Also, frequently in his songwriting we see him adopting multiple subject positions and viewing a situation from multiple perspectives, often in a way that gradually shifts the meaning of the lyrics over the course of the song. We’ve talked about this in a lot of posts also, like when we talked about “Morphine,” “Whatever Happens,” “Money,” “Threatened,” “Dirty Diana,” the Who Is It video – even that song I have so much trouble listening to, “Best of Joy.” While his voice sounds off to me – distressingly off – I love the lyrics.

Joie:  How can that beautiful falsetto on the chorus and the smooth tenor of the verses sound off to you? They are as magical on “Best of Joy” as they are on “Don’t Stop,” “Childhood,” or “Butterflies.” You know, every time you talk about it, I wonder if maybe you bought a bad CD or got a faulty mp3 download or something, because there is nothing off about that song! It’s all in your head! Or should I say your ears.

Willa: Oh heavens, Joie – talk about a controversy that will not end! How long have we been debating this? Pretty much since the Michael album came out, right? I really think we have argued about this more than anything else. You know, when we talked about “Best of Joy” in a post a while back, I was very careful not to say anything about it – about how completely off his voice sounds to me.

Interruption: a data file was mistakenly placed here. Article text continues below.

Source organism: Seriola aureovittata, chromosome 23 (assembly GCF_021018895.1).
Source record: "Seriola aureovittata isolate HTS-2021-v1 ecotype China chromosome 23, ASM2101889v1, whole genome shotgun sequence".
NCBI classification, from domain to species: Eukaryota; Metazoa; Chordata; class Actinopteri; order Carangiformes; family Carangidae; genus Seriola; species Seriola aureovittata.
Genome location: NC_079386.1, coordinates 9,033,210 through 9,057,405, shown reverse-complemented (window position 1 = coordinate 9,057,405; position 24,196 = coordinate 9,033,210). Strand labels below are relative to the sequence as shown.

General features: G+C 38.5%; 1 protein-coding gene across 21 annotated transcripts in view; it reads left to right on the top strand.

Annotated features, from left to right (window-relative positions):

Joie: And I wish you had because I wanted to talk about it back then, but you asked me not to mention it, remember?

Willa: Yes, I know. It just embarrassed me that there was a song out there where I love everything about it except his vocals, especially since no one else seemed to have a problem with it. I mean, I have loved his voice since I was 9 years old. It was very confusing to me – how could his voice sound so wrong? So I didn’t say a word about it in the post, but then two people – Juney07 and Eleanor – mentioned it in their comments. As Juney wrote,

My “problem” with Best of Joy is that for some technical reason Michael’s voice sounds higher pitched on the CD I have, perhaps overproduced, or something. I’m no expert on CD production but wonder if any of you guys think the same. I know it’s Michael’s voice; that’s not the issue; if it had been released while he was living I would have wondered the same.

And then Eleanor wrote this:

I have had a similar problem with “Best of Joy,” and have hesitated to join this discussion because of it. It is the only track that bothers me on “Michael.”

I feel the exact same way as Juney and Eleanor. (And thank you both very much, because I was starting to wonder if I was crazy! Seriously. I even went to a hearing specialist to see if there was something wrong. So thank you for reassuring me that I’m not the only person on the planet who hears it this way …) Some parts are better than others, but the opening line, for example, sounds sped up to me, almost like an Alvin and the Chipmunks version of a Michael Jackson song. It makes it very hard to listen to, which is too bad because I love the lyrics and the melody.